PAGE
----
Many Biblical Scholars believe that the earliest followers of the Historical Jesus (33-55 CE) had written down a collection of his ‘Sayings’ and used them as the basis of their daily Jewish practice. Apparently, they were not interested in (or knew nothing of) the biography, miracle or narrative stories. It is very likely that it was to this Jewish Logia that Papias of Hierapolis was referring (around 130 CE) when he said that ‘Matthew collected the sayings of Jesus in Hebrew’. (Side note: it is unlikely he was referring to the later anonymous Narrative Gospel, which the early church fathers arbitrarily decided to attribute to Matthew as Matthew is a narrative Gospel, in Greek syntax and most likely written much later.) Within the Synoptic Gospels it is obvious that the ‘Sayings’ were copied from a primary external source. The ‘Sayings’ are internally coherent and confirm to Jewish philosophy.
Gospel of Luke
In one of those ‘Sayings’ Luke reports Jesus as saying, ‘Why call me “Master, Master,” and not do as I say? Everyone who hears my words and does them is like a man who built a house on Rock’. As with the rest of the Synoptic Q-Source Sayings, this phrase emphasises that the teaching of the Historical Jesus was based on ‘Doing‘ – on actions we take in daily life. Understanding of the nature of the Kingdom of God comes slowly.
From the brother of the Historical Jesus we have the Epistle of James, ‘But become doers of the word and not hearers only, deceiving yourselves. For if anyone is a hearer of the word and not a doer, he is like a man beholding his natural face in a mirror; he beholds himself and goes away and immediately forgets what kind of a man he was.’
Gospel of John
The Gospel of John, on the other hand, marks the point when the Roman Church finally severed any ties with the Historical Jesus or the Jewish movement of which he was a part. It is thought that the Gospel of John has undergone several editions and was composed from at least two sources. It is possible that John was composed from a ‘Signs’ source and the Torah; interestingly, ‘John’s’ Gospel makes no reference to any of the ‘Sayings’ or parables. Written by several writers over several editions in beautiful Greek, it is the work of literary genius but as it attributes the author as ‘The disciple whom Jesus loved’ it makes no serious claim to be anything other than a work of fiction. It is unfortunate that most of the world’s anti-Semitism can be attributed to a literal reading of this work.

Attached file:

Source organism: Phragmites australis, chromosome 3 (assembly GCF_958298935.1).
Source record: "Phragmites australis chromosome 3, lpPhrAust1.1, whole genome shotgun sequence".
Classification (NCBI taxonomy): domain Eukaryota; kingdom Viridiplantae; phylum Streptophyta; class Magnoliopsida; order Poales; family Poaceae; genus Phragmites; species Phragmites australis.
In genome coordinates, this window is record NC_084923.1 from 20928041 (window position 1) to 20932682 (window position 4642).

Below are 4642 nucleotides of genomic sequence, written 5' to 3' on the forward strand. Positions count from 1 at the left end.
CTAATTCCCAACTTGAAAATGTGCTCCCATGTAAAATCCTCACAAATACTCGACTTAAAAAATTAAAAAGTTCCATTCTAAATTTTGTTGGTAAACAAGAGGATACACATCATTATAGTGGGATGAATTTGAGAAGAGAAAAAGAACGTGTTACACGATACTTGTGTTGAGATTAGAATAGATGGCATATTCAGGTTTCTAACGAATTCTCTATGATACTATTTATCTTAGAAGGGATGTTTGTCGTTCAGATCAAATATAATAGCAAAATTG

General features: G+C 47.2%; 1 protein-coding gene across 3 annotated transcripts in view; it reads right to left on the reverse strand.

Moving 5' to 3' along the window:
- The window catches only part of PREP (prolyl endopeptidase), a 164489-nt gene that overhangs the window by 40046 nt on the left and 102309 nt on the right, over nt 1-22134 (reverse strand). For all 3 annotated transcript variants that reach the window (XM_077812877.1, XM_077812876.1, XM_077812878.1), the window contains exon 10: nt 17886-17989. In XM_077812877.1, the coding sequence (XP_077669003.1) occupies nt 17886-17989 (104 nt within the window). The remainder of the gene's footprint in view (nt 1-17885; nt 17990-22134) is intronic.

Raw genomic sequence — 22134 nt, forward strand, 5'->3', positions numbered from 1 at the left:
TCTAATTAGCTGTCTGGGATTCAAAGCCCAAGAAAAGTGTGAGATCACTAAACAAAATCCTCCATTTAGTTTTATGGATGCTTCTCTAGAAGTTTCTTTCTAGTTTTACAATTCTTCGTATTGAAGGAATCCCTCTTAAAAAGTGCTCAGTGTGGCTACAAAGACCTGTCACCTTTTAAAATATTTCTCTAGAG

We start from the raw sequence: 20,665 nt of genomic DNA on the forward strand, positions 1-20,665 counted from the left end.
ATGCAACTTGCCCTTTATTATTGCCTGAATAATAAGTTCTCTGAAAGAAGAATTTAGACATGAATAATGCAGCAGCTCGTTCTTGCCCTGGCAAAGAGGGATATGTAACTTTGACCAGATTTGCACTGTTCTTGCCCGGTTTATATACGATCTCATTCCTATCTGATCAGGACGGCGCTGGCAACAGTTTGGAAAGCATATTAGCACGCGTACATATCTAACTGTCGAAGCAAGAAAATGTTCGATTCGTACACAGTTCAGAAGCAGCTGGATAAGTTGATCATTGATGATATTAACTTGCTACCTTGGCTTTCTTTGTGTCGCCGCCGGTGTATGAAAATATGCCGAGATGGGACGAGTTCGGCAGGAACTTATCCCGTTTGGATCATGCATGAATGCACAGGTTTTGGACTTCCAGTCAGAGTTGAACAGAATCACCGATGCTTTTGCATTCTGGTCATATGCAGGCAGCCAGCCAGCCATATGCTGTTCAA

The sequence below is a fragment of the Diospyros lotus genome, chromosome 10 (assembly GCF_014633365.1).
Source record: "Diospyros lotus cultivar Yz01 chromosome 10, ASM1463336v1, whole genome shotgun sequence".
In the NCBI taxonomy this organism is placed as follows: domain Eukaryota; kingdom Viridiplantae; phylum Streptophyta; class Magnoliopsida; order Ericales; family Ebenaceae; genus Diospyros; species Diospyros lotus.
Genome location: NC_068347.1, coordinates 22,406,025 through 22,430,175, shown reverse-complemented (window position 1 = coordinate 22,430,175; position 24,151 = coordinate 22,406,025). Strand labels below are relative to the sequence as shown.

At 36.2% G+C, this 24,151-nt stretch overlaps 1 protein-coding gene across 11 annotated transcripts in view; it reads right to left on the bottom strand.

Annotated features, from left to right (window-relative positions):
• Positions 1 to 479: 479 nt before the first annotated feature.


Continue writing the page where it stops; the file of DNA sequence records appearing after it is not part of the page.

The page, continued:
The Gospel of John contradicts the Synoptic Gospels on most points that count; the birth of Jesus, his life, his arrest, his death. The dialogue attributed to Jesus is entirely in the voice of the narrator; he makes no attempt to even pretend that he is actually quoting a living man. For example, let’s look at the first chapter of the Gospel attributed to John.
‘In the beginning was the Word, and the Word was with God, and the Word was God. He was in the beginning with God’.
Soul of the World
The doctrine of the ‘Logos’ is entirely a pagan Greek concept popularised in the Roman world by Heraclitus (6 BCE). The Stoics used this term to refer to the ‘Soul of the World’. Marcus Aurelius used it for the general principal of nature = reason.
To be fair, Philo of Alexandria (25 BCE to 50 CE – a Hellenised Jew) tried to build a bridge between the Sepher Yetzirah and Greek philosophy by spinning a Kabbalistic concept into a Greek demigod. When John uses this term to open his book he is obviously addressing Greeks and Romans who are familiar with this term. He certainly was not talking to Jews as they would have dismissed the idea of a demigod out of hand.
In John 1:7 ‘The same came for a witness, to bear witness of the light that all through him might believe’. This statement posits two ideas:
- That belief can be based on someone else’s word or example.
- Belief is the goal of spirituality.